Friday, July 06, 2012

More effort required to plead around first sale than that goods aren't genuine

TechnoMarine SA v. Jacob Time, Inc., 2012 WL 2497276 (S.D.N.Y.)
HT Eric Goldman
TechnoMarine, a watchmaker, sued Jacob Time for trademark infringement, dilution, copyright infringement, tortious interference with contract, and unfair competition.  TechnoMarine owns trademark registrations and has a copyright registration in its logo (shades of the Omega v. Costco misuse case now returning to the 9th Circuit!).  It sells, or tries to, “exclusively through authorized channels--including prestigious retailers such as Tourneau, Neiman Marcus and Saks Fifth Avenue.”  It uses contracts to control authorized dealers; most aren’t authorized to sell online and all are barred from selling to unauthorized third parties or online retailers.
Jacob Time sells premium brand watches at discount prices through its website, which puts the following disclaimer on each relevant page: “Jacobtime is not an authorized dealer for any company, due to our extremely low  pricing. All of our watches are 100% authentic and brand new. We offer a 2 year Jacobtime Warranty on all watches.”
The court held that TechnoMarine’s claims flunked Iqbal/Twombly.  There were no facts alleged that the watches were counterfeit, non-genuine, or even authentic but “unlawfully” acquired.  The complaint merely speculated that they “may” be counterfeit. 
Trademark doesn’t bar the unauthorized sale of genuine goods.  Without facts alleged that the watches were counterfeit or likely to cause confusion as to source/affiliation, there could be no infringement claim (and also no copyright claim, with no sufficient allegation of unlawful copying).  Unauthorized sales by someone not contractually bound to TechnoMarine “may not be the transactional path envisioned by plaintiff, but such a scenario is not necessarily or even evidently unlawful.”  At the least, TechnoMarine would have to plead facts tending to show that Jacob Time’s watches failed to conform to its quality control standards or were materially different.  It also failed to plead sufficient facts raising a reasonable inference that discovery would reveal likely confusion as to source/affiliation, “especially in light of the disclaimer on the Jacob Time website and plaintiff's assertion that its watches are typically sold ‘in the most prestigious stores.’”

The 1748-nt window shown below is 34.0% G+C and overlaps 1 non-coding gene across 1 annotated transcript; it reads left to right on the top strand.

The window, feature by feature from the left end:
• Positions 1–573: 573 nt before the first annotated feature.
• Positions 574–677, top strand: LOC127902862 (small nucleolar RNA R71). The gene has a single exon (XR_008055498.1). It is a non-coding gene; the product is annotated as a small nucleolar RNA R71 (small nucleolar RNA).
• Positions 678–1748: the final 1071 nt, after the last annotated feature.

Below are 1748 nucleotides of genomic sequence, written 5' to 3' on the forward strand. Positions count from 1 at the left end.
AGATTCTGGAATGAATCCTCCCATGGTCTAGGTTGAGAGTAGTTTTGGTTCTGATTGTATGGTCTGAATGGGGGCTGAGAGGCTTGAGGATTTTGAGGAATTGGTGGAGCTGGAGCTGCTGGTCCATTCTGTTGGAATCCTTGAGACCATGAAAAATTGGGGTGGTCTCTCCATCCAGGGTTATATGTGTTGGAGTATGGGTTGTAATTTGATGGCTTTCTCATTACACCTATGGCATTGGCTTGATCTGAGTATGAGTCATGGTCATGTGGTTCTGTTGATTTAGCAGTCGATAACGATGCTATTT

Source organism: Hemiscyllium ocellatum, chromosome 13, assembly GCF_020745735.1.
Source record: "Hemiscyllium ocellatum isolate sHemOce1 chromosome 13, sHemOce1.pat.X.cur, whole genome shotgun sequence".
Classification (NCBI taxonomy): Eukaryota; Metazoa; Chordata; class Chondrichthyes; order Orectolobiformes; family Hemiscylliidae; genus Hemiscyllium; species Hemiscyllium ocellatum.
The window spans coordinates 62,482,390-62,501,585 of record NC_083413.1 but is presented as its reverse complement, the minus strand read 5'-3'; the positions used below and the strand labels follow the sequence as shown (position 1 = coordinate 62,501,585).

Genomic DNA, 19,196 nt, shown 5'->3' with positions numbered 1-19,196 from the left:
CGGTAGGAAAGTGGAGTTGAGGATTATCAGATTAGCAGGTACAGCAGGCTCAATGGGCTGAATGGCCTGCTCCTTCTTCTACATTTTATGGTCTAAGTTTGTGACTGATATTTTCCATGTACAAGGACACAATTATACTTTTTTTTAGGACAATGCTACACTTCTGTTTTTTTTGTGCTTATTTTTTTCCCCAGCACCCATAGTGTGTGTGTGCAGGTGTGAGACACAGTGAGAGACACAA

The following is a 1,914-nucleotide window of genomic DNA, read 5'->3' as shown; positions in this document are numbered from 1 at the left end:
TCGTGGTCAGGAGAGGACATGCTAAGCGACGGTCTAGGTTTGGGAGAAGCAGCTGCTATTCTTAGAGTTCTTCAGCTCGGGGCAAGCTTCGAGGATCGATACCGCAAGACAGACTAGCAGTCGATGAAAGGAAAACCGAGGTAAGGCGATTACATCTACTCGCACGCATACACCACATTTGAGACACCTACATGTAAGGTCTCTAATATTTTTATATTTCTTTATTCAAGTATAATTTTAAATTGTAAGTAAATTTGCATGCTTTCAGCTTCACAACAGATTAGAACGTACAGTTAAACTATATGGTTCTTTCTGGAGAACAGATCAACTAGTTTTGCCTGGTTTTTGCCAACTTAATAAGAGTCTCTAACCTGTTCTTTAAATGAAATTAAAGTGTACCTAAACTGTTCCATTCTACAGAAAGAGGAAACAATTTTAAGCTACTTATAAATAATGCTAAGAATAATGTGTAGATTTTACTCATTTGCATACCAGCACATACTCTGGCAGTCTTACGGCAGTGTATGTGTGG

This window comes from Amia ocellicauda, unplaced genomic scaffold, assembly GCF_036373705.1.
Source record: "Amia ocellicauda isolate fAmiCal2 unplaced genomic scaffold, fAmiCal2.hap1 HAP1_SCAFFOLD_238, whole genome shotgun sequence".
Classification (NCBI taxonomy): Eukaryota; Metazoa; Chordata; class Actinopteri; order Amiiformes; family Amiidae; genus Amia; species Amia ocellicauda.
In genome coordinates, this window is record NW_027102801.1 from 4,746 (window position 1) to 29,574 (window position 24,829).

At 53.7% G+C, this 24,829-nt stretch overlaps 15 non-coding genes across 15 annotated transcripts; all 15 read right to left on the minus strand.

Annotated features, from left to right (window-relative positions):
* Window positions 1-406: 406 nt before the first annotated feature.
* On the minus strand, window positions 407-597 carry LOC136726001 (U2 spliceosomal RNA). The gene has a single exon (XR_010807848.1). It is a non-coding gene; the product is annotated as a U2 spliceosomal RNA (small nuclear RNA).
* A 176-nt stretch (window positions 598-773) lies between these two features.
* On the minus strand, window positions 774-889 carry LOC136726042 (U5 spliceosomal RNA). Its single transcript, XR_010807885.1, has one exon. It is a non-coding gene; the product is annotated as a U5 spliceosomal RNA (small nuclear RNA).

TechnoMarine initially alleged that the watches were of lesser quality because they didn’t enjoy the same warranty protection.  But it dropped that allegation, which it was wise to do because New York law bans refusals to honor warranties based solely on a dealer’s unauthorized status.  “Jacob Time's customers would not have received lesser warranty protections--and, in turn, lesser quality watches--on account of Jacob Time being an allegedly unauthorized retailer.”
TechnoMarine argued that it couldn’t determine the source of the products, the conditions of their appearance on Jacob Time’s site, or the presence of any alterations without discovery, but you can’t get discovery with only conclusory allegations.
So too with dilution, though the court noted that material differences in the watches could undergird a dilution by tarnishment claim.
On tortious interference, TechnoMarine failed to plead facts showing that Jacob Time, with knowledge of the contractual restrictions, induced one or more Doe defendants to breach its contract with plaintiff.  Based on the alleged facts, it was just as possible that unknown Doe retailers voluntarily sold TechnoMarine watches to Jacob Time.  Likewise, the unfair competition claim was the trademark claim plus bad faith, and thus insufficiently pleaded.

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